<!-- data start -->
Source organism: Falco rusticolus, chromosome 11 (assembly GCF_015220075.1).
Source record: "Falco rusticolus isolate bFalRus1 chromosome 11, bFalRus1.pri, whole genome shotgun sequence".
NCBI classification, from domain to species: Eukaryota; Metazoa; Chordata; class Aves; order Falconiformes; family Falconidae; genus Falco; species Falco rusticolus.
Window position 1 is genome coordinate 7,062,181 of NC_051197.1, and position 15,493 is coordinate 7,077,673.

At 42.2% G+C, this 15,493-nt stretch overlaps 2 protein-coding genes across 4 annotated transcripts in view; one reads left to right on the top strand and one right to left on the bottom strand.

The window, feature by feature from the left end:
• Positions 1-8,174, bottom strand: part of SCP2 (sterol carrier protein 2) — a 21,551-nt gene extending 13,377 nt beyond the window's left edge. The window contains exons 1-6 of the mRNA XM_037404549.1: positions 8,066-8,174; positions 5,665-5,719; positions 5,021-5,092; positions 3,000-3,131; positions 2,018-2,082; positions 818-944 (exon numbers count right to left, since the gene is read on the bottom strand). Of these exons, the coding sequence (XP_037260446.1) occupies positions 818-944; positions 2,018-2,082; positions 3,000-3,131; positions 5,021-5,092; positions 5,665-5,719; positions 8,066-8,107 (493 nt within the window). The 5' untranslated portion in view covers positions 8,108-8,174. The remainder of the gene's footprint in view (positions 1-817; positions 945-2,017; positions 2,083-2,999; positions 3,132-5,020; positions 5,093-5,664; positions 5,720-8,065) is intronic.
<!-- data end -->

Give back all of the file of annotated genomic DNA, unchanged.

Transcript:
Source organism: Falco rusticolus, chromosome 11 (assembly GCF_015220075.1).
Source record: "Falco rusticolus isolate bFalRus1 chromosome 11, bFalRus1.pri, whole genome shotgun sequence".
NCBI classification, from domain to species: Eukaryota; Metazoa; Chordata; class Aves; order Falconiformes; family Falconidae; genus Falco; species Falco rusticolus.
Window position 1 is genome coordinate 7,062,181 of NC_051197.1, and position 15,493 is coordinate 7,077,673.

At 42.2% G+C, this 15,493-nt stretch overlaps 2 protein-coding genes across 4 annotated transcripts in view; one reads left to right on the top strand and one right to left on the bottom strand.

The window, feature by feature from the left end:
• Positions 1-8,174, bottom strand: part of SCP2 (sterol carrier protein 2) — a 21,551-nt gene extending 13,377 nt beyond the window's left edge. The window contains exons 1-6 of the mRNA XM_037404549.1: positions 8,066-8,174; positions 5,665-5,719; positions 5,021-5,092; positions 3,000-3,131; positions 2,018-2,082; positions 818-944 (exon numbers count right to left, since the gene is read on the bottom strand). Of these exons, the coding sequence (XP_037260446.1) occupies positions 818-944; positions 2,018-2,082; positions 3,000-3,131; positions 5,021-5,092; positions 5,665-5,719; positions 8,066-8,107 (493 nt within the window). The 5' untranslated portion in view covers positions 8,108-8,174. The remainder of the gene's footprint in view (positions 1-817; positions 945-2,017; positions 2,083-2,999; positions 3,132-5,020; positions 5,093-5,664; positions 5,720-8,065) is intronic.